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the first mention of this, that it were impossible to account for it otherwise than from an innate principle of malice, which teacheth us to extract delight to ourselves from the sufferings of others, and as it were to enjoy their calamities. A very little reflection, however, would suffice for correcting this error ; nay,



reflection, we may truly fay, that the common sense of mankind prevents them effectually from falling into it. Bad as we are, and prone as we are, to be hurried into the worst of passions by felf-love, partiality, and pride; malice is a disposition, which, either in the abstract, or as it discovers itself in the actions of an indifferent person, we never contemplate without feeling a just detestation and abhorrence, being ready to pronounce it the ugliest of objects. Yet this sentiment is not more universal, than is the approbation and even love that we bestow on the tender-hearted, or those who are most exquisitely susceptible of all the influence of the pathetic. Nor are there any two difpofitions of which human nature is capable, that have ever been considered as farther removed from each other, than the malicious and the compassionate are. The fact itself, that the mind derives pleasure from representations of anguith, is undeniable; the question about the


cause is curious, and hath a manifest relation to my subject.

I PURPOSED indeed, at first, to discuss this point in that part of the sixth chapter which relates to the means of operating on the passions, with which the present inquiry is intimately connected. Finding afterwards that the discussion would prove rather too long an interruption, and that the other points which came naturally to be treated in that place, could be explained with sufficient clearness, independently of this, I judged it better to reserve this question for a separate chapter. Various hypotheses have been devised by the ingenious, in order to solve the difficulty. These I shall first briefly examine, and then lay before the reader what appears to me to be the true folution. Of all that have entered into the fubject, those who seem moft to merit our regard, are two French critics, and one of our own fountry,

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The different solutions hitherto given by philosophers,


Part I. The first hypothesis. ABBÉ dų Bos begins his excellent Reflections on Poefry and Painting, with that yery question which is the subject of this chapter, and in an, fwer to it supports at some length * a theory, the fubftance of which I Thall endeavour to comprise in a few words. Few things, according to him, are more disagreeable to the mind, than that liftlessness into which it falls, when it has nothing to occupy it, or to awake the passions. In order to get rid of this most painful situation, it seeks with avidity every amusement and pursuit; business, gaming, news, shows, public executions, romances; in short, whatever will rouse the passions, and take off the mind's attention from itself. It matters not what the emotion be, only the stronger it is, so much the better. And for this reason, those passions which, considered in themselves, are the most afflicting and difagreeable, are preferable to the pleasant, inasmuch

• Reflexions critiques sur la Poesie et sur la Peinture, Sect. i. ii. iii.

as they most effectually relieve the soul from that oppressive languor which preys upon it in a state of inactivity. They afford it ample occupation, and by giving play to its latent movements and springs of action, convey a pleasure which more than counterbalances the pain.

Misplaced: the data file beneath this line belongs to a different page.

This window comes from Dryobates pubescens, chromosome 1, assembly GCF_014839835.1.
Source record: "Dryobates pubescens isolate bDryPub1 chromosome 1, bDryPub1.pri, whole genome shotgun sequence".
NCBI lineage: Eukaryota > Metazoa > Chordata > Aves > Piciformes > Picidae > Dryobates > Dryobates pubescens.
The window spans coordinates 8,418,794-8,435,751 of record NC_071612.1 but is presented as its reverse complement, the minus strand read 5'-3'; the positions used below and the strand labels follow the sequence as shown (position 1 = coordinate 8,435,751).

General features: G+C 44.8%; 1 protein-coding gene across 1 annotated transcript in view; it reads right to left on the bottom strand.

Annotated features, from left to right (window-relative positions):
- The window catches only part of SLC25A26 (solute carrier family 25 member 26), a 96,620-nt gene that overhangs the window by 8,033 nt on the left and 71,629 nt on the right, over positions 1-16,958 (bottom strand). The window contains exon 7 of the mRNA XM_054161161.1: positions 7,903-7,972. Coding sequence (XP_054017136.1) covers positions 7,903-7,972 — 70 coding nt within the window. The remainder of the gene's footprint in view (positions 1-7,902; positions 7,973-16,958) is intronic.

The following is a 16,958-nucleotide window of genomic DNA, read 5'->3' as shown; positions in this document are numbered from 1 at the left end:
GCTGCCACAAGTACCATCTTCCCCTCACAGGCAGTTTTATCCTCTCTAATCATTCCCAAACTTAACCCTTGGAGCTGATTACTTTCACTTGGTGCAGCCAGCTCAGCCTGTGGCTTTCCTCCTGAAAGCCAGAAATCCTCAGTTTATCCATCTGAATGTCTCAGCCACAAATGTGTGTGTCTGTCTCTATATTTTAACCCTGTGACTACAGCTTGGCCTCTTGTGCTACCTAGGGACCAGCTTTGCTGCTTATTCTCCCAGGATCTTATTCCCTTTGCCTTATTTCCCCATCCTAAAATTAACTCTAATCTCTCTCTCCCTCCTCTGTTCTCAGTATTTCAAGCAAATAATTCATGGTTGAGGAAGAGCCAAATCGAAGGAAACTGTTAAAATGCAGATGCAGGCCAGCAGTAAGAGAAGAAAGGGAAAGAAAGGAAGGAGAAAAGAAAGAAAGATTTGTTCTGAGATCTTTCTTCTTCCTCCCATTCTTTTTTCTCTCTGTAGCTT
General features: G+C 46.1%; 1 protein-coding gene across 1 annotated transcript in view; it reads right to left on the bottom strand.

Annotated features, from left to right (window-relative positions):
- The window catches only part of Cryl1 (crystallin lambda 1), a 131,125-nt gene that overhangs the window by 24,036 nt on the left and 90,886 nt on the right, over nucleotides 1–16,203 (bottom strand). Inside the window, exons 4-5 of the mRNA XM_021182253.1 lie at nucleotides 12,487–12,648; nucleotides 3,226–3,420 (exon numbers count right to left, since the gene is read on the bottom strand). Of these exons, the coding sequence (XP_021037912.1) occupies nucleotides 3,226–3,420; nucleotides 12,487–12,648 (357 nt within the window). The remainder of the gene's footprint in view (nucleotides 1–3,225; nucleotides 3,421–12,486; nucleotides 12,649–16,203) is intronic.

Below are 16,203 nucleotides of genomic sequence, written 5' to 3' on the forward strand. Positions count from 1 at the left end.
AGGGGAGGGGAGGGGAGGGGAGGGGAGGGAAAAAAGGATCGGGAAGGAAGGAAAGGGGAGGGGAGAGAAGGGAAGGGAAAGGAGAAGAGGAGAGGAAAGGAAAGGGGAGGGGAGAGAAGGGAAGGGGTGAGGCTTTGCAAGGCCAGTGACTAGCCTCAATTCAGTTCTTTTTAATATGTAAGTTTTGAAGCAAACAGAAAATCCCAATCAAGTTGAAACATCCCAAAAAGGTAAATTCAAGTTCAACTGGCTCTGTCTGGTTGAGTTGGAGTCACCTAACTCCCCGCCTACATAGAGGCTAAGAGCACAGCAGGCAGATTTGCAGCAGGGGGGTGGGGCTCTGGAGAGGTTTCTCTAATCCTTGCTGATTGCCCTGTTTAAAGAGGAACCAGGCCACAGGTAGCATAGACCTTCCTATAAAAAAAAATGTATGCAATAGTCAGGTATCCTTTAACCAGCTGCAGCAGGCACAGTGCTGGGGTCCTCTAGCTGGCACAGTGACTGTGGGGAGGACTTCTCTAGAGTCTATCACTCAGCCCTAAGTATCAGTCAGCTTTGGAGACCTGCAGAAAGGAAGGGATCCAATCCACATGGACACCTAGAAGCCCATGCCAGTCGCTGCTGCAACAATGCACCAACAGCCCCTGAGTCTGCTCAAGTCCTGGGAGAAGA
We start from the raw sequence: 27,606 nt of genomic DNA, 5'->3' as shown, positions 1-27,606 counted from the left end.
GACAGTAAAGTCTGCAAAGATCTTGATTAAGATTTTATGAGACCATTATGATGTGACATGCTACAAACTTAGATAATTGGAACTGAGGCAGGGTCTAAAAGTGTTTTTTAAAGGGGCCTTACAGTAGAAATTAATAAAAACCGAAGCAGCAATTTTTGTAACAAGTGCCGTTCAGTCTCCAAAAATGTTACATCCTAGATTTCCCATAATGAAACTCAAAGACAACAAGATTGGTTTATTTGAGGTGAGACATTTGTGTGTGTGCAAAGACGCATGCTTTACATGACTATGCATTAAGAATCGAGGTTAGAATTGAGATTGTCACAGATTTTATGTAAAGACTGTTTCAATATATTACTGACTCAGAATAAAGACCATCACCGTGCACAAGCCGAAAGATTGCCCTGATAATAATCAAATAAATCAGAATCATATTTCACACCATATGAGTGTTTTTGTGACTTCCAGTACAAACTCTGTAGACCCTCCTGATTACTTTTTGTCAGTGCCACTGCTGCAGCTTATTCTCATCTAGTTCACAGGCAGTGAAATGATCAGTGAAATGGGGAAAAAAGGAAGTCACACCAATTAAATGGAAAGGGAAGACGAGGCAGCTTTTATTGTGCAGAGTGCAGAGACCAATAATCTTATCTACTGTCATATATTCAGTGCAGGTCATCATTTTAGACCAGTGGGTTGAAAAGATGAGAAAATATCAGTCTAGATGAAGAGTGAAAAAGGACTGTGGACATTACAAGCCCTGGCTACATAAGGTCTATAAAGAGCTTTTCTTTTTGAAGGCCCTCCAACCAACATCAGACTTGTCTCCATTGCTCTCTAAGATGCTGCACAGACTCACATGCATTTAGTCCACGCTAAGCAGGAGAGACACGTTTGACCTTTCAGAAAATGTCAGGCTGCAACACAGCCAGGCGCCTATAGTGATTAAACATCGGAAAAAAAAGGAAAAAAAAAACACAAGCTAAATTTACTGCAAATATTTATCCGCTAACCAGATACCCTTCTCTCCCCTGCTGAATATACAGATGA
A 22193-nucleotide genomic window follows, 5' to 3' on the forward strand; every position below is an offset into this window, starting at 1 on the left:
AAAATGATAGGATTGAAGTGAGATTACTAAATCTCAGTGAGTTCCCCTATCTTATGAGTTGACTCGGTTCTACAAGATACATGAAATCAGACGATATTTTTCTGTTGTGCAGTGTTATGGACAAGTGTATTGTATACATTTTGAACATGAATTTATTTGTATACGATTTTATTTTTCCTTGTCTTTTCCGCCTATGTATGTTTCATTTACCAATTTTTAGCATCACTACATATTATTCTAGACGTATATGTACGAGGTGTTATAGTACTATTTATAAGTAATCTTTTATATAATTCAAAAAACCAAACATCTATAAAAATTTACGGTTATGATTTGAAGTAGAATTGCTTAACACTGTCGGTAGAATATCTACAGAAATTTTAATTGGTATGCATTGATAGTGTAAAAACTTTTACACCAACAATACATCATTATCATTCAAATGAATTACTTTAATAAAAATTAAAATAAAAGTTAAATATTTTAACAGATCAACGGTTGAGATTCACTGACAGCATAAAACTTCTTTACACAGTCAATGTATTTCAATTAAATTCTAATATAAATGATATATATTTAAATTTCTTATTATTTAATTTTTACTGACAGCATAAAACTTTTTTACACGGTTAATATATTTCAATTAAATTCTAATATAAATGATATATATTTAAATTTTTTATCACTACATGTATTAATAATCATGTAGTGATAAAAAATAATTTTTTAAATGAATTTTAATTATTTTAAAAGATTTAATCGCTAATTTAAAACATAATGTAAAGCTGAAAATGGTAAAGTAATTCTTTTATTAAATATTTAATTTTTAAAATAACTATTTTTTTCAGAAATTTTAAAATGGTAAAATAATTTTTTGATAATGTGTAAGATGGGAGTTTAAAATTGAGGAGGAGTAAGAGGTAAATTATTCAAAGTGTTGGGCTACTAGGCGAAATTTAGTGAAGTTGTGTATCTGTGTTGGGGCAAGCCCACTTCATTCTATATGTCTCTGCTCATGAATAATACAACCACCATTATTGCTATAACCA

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I ADMIT, with Mr. Hume*, that there is fome weight in these observations, which may sufficiently account for the pleasure taken in gaming, hunting, and several other diversions and sports. But they are not quite satisfactory, as they do not assign a sufficient reafon why poets, painters, and orators, exercise themselves more in actuating the painful passions, than in exciting the pleasant. These, one would think, ought in every respect to have the advantage, because, at the same time that they preserve the mind from a state of inaction, they convey a feeling that is allowed to be agreeable. And though it were granted, that passions of the former kind are stronger than those of the latter (which doth not hold invariably, there being perhaps more examples of persons who have been killed with joy, than of those who have died of grief), ftrength alone will not account for the • Estay on Tragedy.


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preference. It by no means holds here, that the stronger the emotion is, so much the fitter for this purpose. On the contrary, if you exceed but ever so little a certain measure, instead of that sympathetic delightful forrow, which makes amiction itself wear a lovely aspect, and engages the mind to hug it, not only with tenderness, but with transport, you only excite horror and averfion. “ It is certain,” says the author, last quoted, very justly",

* “ that the same object of “ distress which pleases in a tragedy, were it “ really set before us, would give the most un

feigned uneasiness, though it be then the most “ effectual cure of languor and indolence.” And it is more than barely possible, even in the representations of the tragedian, or in the descriptions of the orator or the poet, to exceed that measure. I acknowledge, indeed, that this meafure or degree is not the same to every temper. Some are much sooner shocked with mournful representations than others. Our mental, like our bodily appetites and capacities, are exceedingly various. It is, however, the business of both the speaker and the writer, to accommodate himself to what may be ftyled the common standard; for there is a common standard in

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